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Ben-Gvir's Palestinian prisoner proposals 'risk explosion'

Israel minister Ben-Gvir's Palestinian prisoner proposals risk 'explosion', advocacy group warns
2 min read
23 August, 2023
The Palestinian Prisoners' Club accused far-right Israeli National Security Minister Itamar Ben-Gvir of draconian acts which could cause an "explosion" in prisons.
Itamar Ben-Gvir is Israel's national security minister [AHMAD GHARABLI/AFP/Getty-archive]

Measures called for by Israel's far-right National Security Minister Itamar Ben-Gvir could lead to an "explosion" within jails, a Palestinian detainee advocacy group has warned.

The Palestinian Prisoners' Club (PPC) said in a statement that Ben-Gvir is trying to use all means to impact Palestinians' lives behind bars.

During a cabinet meeting, the minister called for a ban on security prisoners watching television channels.

He also said detainees should no longer be assigned based on their organisational affiliation, meaning prisoners belonging to different Palestinian factions would have to live in the same cell, Israeli public broadcaster Kan reported on Tuesday.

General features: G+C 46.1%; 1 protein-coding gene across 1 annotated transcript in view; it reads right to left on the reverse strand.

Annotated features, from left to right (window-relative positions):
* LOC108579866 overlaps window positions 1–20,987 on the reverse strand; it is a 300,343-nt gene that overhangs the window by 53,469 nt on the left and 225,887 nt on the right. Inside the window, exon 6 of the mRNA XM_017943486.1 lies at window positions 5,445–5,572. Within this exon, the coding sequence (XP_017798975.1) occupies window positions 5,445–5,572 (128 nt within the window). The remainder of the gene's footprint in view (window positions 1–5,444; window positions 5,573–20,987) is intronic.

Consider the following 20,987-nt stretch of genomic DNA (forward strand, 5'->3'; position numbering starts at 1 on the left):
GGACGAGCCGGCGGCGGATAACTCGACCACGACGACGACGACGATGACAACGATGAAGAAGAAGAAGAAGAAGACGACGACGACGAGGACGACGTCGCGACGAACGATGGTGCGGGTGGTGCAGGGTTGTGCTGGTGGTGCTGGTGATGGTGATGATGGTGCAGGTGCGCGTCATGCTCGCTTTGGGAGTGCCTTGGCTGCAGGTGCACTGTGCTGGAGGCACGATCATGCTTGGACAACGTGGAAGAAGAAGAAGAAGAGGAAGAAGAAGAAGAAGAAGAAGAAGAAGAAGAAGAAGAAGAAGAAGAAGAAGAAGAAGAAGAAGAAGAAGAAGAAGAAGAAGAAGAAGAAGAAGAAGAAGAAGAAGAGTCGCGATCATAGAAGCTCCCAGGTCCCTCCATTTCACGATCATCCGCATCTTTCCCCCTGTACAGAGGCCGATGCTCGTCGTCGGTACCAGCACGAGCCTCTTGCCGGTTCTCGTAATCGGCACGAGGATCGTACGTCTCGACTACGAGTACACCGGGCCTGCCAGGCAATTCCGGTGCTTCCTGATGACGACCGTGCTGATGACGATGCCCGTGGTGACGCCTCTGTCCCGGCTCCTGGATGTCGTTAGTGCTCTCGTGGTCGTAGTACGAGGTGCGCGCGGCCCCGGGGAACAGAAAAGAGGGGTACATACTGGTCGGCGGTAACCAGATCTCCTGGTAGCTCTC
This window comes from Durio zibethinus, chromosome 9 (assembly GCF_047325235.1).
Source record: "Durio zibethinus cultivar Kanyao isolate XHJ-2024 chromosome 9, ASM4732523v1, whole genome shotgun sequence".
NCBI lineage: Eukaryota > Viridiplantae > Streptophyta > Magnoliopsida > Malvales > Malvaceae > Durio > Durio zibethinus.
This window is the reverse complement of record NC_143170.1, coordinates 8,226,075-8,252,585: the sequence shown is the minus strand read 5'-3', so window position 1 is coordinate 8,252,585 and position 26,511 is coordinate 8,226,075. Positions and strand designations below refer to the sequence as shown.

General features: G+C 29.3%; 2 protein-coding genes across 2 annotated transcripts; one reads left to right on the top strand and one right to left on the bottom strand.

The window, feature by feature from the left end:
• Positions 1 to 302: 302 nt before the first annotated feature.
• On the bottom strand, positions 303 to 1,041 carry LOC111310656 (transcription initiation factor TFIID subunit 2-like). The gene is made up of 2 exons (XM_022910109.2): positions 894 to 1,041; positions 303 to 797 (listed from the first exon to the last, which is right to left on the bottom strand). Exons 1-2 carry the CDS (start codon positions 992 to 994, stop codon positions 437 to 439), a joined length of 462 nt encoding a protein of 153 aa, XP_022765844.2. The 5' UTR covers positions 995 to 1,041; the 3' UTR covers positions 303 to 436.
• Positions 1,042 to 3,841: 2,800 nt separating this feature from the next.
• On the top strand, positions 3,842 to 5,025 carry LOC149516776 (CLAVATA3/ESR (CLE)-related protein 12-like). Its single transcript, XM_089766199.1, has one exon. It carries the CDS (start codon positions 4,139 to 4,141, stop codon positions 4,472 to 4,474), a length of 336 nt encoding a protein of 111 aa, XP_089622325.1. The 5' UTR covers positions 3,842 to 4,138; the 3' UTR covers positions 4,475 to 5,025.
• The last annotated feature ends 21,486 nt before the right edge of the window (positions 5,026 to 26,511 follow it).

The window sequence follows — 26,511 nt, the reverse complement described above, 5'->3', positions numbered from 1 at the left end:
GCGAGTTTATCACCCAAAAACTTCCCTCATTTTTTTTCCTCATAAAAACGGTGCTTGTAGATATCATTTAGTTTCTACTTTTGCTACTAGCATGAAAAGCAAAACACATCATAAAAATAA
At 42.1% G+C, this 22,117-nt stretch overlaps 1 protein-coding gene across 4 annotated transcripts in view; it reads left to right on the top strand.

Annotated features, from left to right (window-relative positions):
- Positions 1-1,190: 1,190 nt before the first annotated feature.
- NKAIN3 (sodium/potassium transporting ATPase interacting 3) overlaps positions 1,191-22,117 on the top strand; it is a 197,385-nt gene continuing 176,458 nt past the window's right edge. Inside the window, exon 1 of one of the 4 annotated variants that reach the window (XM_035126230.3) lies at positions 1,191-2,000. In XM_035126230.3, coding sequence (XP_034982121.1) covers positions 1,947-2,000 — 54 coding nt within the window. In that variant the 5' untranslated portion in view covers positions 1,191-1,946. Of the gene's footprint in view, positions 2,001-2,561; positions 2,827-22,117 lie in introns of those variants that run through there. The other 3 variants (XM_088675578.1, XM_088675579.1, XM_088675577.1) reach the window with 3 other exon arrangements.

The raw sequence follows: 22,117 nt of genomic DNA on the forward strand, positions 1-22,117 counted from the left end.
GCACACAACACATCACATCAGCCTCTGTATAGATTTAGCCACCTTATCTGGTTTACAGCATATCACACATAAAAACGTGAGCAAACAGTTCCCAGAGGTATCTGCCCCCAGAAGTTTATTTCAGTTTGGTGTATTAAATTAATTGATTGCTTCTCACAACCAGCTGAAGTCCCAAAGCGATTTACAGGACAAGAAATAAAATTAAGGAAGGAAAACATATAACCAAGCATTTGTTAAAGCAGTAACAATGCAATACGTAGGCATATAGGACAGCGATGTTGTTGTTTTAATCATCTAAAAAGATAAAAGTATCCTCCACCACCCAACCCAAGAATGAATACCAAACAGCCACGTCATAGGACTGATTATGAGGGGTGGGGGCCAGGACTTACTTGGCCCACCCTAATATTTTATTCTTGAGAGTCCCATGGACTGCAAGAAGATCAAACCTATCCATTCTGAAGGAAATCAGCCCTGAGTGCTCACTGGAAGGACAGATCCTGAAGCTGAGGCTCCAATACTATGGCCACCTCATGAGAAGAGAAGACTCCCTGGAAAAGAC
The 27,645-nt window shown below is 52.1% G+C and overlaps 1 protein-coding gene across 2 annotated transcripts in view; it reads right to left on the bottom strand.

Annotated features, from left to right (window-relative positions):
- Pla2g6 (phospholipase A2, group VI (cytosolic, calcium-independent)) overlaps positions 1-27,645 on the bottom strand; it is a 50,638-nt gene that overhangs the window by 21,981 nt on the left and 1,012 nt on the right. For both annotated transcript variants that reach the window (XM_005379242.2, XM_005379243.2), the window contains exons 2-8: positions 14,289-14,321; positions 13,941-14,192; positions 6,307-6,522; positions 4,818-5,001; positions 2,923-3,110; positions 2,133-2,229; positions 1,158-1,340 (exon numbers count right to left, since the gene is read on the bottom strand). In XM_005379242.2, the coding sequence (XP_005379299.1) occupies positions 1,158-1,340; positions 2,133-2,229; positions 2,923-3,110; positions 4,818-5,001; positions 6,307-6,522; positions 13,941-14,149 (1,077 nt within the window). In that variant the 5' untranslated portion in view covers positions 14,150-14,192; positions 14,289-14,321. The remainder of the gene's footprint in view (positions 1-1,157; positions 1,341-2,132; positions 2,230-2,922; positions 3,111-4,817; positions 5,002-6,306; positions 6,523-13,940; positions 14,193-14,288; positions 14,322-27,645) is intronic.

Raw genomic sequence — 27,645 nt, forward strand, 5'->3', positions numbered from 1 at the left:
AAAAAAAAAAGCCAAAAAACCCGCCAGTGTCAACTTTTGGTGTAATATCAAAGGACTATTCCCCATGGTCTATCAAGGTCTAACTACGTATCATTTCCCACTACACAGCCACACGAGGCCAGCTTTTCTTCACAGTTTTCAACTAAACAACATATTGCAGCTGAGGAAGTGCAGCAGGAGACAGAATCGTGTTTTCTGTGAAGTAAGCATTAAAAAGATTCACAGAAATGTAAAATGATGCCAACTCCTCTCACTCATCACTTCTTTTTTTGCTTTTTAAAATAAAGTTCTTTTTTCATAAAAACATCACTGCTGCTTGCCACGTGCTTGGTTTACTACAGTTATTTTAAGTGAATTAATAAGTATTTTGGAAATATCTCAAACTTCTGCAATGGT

"The measures called for by the fascist minister Ben-Gvir, particularly regarding interfering with the prisoners' organisational structures… will lead to an explosion in the situation within the prisons and an escalation of confrontation," the PPC said.

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Ben-Gvir announced the draconian measures around two weeks after he visited two prisons, after which "suppression operations" took place in several sections of one of the jails, the PPC added.

"We are talking here about an extremely dangerous step that could ignite a war with Gaza, the West Bank and Palestinian factions in southern Lebanon," Israeli security officials said, according to Kan.

The PPC said the prisoners' organisational structures are the basis for detainees to manage their lives.

The advocacy group said that since Israel's far-right government came to power it has sought to impose a "new reality" in its prisons.

In February the prisoner's movement engaged in acts of disobedience against measures brought in by Ben-Gvir.

The rebellion ended with some concessions to prisoners after over a month.

There are 5,100 Palestinians jailed by Israel, with 1,200 of these held in "administrative detention", figures from prisoners' rights group Addameer show.

Administrative detainees have neither been charged with a crime nor granted a trial, and they and their lawyers are prevented from seeing the evidence against them.

The detention orders typically last between three to six months and can be renewed indefinitely.

The New Arab contacted the Israeli embassy in London for comment but did not receive a response before publication.